• Yoga, rock climbing, or other fitness-isms pursued as a kind of ‘”self-improvement porn,” which is really a form of entertainment rather than avocation, much less vocation.
  • Anything particularly virtue-signal-worthy—recycling, organic eating, community organizing, etc. in which participation at present is significantly above historical baselines.
  • Adoption of cultural practices and material circumstances that are not one’s one, i.e. white folks wearing Indian clothes, upper-middle-class Buddhists, etc.
  • Avowed atheism or agnosticism in the co-presence of the things above.
  • Lots of adult-to-adult socializing in the absence of other demographic groups, particularly amongst those who stridentlyy embrace the things above as it begins to look suspiciously like virtue-signal-worthy self-segregation in the interest of not being confronted by or associated with difference.

I guess this is my way of saying that I think that virtually everyone currently over the age of twenty who is not in the working class or below on the social ladder is a rather cheap fraud engaged in a collective game to pull the wool over their own eyes while standing next to innumerable others who are doing precisely the same thing, so that we can all feel better about ourselves as we drive into the same moral ditch that the baby boomers drove into.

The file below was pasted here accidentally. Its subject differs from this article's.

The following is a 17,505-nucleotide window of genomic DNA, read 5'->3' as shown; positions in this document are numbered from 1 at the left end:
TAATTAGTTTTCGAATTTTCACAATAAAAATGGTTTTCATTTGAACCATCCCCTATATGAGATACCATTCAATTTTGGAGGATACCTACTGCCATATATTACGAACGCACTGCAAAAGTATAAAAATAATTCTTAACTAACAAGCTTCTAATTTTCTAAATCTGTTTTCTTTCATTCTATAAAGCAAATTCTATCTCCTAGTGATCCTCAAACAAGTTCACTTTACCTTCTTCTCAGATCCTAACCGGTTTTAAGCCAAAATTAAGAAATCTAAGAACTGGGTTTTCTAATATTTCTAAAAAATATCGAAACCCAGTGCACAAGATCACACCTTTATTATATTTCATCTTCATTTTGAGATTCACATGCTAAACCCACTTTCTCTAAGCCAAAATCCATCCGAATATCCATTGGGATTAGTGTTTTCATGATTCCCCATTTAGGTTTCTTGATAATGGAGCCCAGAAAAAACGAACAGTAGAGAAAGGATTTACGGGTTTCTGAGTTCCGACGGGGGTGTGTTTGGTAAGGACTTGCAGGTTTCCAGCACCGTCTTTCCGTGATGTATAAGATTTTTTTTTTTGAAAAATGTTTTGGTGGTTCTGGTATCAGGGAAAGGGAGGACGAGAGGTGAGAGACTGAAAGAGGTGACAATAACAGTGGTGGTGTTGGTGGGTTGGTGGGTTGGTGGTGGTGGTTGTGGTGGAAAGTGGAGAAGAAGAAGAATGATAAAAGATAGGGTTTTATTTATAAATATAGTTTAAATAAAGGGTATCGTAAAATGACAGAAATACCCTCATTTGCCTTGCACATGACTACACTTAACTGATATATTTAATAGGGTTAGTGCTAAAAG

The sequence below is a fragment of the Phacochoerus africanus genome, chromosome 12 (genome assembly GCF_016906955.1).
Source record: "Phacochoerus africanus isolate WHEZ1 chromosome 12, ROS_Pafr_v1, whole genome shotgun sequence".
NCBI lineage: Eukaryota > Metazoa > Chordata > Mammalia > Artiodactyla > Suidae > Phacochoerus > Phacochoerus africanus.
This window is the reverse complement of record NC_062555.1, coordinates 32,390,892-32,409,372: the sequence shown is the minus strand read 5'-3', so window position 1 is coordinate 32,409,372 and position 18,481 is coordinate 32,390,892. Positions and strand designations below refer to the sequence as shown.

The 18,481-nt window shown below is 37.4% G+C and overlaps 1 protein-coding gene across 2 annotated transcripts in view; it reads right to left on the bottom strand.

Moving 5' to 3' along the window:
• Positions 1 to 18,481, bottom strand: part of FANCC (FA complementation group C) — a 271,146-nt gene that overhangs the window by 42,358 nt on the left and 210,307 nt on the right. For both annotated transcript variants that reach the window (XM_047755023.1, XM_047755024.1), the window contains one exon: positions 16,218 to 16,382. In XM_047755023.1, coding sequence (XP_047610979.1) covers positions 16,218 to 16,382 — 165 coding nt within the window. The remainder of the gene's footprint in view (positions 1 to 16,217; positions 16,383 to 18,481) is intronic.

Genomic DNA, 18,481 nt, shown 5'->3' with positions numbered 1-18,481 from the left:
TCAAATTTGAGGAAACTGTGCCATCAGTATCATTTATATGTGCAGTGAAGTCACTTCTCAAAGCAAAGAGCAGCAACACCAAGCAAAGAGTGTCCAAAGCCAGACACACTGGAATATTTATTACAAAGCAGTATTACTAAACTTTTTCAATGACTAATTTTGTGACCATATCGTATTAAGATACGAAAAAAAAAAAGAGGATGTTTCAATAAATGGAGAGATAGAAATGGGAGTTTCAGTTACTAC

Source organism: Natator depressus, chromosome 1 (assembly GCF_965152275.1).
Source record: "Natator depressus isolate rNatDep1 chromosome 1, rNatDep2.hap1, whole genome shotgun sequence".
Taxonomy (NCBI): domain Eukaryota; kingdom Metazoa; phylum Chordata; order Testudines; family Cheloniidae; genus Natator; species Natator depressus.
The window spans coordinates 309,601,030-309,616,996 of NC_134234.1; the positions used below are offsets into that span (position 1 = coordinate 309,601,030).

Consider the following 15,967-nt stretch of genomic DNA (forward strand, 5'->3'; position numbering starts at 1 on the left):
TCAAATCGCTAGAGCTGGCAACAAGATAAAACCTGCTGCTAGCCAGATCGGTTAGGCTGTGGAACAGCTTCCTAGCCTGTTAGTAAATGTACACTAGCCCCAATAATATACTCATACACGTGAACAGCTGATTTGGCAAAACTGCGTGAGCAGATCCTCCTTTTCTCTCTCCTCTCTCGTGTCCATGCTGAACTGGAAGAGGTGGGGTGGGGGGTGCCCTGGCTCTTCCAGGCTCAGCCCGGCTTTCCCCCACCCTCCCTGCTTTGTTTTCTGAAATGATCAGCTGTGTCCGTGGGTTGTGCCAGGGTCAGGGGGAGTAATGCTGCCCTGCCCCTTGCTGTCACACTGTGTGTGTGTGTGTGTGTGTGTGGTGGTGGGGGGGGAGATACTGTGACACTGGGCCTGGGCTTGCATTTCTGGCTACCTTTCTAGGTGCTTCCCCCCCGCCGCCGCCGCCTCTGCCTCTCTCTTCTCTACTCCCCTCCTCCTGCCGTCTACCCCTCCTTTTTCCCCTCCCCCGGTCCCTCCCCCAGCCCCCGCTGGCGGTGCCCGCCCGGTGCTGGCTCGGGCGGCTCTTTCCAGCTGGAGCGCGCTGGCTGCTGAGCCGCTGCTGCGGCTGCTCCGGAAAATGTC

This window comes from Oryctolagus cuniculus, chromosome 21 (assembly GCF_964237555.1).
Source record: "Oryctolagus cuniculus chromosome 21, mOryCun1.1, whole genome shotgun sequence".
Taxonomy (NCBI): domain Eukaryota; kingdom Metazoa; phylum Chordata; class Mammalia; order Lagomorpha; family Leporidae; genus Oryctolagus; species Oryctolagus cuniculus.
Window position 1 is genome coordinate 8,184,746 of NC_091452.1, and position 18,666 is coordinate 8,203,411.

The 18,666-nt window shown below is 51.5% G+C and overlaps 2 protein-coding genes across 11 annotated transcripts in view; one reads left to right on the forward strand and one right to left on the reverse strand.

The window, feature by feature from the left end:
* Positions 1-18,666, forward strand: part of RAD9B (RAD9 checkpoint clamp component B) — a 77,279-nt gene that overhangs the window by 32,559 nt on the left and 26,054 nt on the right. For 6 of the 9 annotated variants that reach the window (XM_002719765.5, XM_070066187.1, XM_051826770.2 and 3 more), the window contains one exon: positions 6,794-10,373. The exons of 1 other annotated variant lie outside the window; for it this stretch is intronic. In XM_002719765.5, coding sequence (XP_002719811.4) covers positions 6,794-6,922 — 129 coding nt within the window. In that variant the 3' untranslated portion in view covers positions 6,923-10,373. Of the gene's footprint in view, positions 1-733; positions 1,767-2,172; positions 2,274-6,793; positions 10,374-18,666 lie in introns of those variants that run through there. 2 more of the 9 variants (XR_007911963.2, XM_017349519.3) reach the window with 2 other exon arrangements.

This is the problem with the world. It isn’t climate change.

Climate change is ultimately most enabled by—if you’ll forgive the massive ellipsis here—yoga, Whole Foods, and incense as purchased and practiced by the sanctimonious iPhone set, who are busy mutually congratulating themselves into an enlightened, “diverse,” “verdant” epicurean graveyard of atomized, highly “virtuous” individuals.

The populist revolution occurred and is occurring because the plebes sense this (and not incorrectly) but aren’t educated or savvy enough to have any clue what to do about it.

— § —

Frankly, there isn’t much to do about it other than regret it and hate yoga, “famer’s market” sellers of traditional Indian clothes, and all varieties of duckface, which is not actually a particular physiological manifestation (it actually comes in many different varieties and involves many different body parts) but a particular (and bankrupt) moral pose.